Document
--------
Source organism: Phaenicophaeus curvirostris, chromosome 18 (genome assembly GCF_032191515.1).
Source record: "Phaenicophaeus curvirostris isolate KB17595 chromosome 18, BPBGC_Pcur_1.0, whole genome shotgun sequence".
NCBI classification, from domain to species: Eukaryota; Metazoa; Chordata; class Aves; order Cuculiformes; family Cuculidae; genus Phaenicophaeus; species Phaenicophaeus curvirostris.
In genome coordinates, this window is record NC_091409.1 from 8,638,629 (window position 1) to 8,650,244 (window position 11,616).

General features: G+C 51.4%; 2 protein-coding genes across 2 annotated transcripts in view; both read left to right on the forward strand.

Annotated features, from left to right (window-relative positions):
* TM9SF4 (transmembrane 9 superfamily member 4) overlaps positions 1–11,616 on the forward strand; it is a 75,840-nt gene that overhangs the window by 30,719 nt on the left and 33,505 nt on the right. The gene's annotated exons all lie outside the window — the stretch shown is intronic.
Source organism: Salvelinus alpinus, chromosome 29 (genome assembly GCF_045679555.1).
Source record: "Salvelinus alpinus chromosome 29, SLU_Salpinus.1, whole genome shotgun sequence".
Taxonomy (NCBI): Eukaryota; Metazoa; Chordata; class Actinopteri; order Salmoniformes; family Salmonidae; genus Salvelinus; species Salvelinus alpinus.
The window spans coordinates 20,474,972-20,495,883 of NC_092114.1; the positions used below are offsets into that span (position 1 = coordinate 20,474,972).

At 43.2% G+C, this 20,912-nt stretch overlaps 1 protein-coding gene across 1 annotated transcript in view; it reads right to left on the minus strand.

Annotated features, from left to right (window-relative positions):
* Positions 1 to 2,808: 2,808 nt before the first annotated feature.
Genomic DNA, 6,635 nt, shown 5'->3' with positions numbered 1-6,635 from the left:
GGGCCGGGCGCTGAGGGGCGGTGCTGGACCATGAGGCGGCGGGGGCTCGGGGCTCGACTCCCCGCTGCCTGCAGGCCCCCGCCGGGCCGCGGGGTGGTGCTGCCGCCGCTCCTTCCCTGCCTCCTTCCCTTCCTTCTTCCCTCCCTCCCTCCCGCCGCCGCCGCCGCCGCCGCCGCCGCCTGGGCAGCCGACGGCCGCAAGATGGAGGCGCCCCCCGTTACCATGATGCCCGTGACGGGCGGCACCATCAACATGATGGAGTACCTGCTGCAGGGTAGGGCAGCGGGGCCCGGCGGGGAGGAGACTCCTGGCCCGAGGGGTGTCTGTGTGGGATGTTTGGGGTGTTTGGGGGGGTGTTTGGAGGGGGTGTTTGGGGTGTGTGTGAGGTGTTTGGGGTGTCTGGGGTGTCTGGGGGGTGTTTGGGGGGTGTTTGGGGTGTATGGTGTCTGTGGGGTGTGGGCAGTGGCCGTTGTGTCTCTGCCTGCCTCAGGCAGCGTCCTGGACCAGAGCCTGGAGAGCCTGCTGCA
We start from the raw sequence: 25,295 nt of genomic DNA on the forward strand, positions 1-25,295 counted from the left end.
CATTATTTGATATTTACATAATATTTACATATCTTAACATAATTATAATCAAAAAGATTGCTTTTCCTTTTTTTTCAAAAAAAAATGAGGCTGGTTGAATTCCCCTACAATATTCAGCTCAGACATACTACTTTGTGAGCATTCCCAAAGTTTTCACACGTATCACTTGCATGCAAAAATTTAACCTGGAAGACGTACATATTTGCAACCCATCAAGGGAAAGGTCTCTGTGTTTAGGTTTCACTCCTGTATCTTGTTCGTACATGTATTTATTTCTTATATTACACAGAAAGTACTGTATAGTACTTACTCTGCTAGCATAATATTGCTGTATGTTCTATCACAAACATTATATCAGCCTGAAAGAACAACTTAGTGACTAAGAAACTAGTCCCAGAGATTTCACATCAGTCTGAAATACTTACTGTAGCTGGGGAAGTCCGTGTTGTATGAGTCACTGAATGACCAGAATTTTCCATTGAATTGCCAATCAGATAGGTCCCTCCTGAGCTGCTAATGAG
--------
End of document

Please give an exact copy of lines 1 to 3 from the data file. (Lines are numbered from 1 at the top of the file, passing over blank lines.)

Source organism: Phaenicophaeus curvirostris, chromosome 18 (genome assembly GCF_032191515.1).
Source record: "Phaenicophaeus curvirostris isolate KB17595 chromosome 18, BPBGC_Pcur_1.0, whole genome shotgun sequence".
NCBI classification, from domain to species: Eukaryota; Metazoa; Chordata; class Aves; order Cuculiformes; family Cuculidae; genus Phaenicophaeus; species Phaenicophaeus curvirostris.